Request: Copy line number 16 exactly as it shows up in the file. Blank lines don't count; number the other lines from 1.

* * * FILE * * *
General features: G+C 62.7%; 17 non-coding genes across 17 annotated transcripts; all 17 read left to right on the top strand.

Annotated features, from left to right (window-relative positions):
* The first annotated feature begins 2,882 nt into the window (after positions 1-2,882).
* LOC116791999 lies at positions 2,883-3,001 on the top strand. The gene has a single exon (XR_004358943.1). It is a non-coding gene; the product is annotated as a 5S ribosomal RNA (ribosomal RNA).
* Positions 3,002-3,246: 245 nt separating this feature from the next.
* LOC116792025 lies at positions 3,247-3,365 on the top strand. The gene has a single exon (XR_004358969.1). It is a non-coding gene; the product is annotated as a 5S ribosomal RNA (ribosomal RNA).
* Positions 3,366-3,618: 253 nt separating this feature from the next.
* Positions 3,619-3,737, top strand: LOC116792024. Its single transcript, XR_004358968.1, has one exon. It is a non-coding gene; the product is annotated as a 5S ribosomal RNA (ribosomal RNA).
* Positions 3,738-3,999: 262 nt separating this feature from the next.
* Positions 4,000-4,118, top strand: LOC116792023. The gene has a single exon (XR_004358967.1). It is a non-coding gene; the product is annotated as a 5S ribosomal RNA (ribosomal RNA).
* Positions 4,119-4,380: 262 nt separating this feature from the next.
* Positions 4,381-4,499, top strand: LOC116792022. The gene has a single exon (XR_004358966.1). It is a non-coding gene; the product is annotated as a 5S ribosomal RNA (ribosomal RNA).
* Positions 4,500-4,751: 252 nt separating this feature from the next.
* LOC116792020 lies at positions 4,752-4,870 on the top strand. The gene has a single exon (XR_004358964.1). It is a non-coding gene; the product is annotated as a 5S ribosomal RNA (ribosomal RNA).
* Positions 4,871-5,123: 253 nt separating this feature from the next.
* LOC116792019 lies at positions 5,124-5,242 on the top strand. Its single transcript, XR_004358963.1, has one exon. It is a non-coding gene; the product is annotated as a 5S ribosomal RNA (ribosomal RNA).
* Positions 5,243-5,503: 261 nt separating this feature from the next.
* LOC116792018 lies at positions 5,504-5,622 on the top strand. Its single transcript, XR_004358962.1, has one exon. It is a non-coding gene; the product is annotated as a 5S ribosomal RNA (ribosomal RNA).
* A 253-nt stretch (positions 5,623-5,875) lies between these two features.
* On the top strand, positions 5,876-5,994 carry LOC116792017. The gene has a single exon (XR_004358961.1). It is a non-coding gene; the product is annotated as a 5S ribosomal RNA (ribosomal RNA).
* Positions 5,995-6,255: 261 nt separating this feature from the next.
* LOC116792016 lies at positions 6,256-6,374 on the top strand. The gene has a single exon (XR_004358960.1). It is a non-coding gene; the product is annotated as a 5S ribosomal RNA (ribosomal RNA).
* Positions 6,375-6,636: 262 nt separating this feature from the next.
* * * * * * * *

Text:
* LOC116792019 lies at positions 5,124-5,242 on the top strand. Its single transcript, XR_004358963.1, has one exon. It is a non-coding gene; the product is annotated as a 5S ribosomal RNA (ribosomal RNA).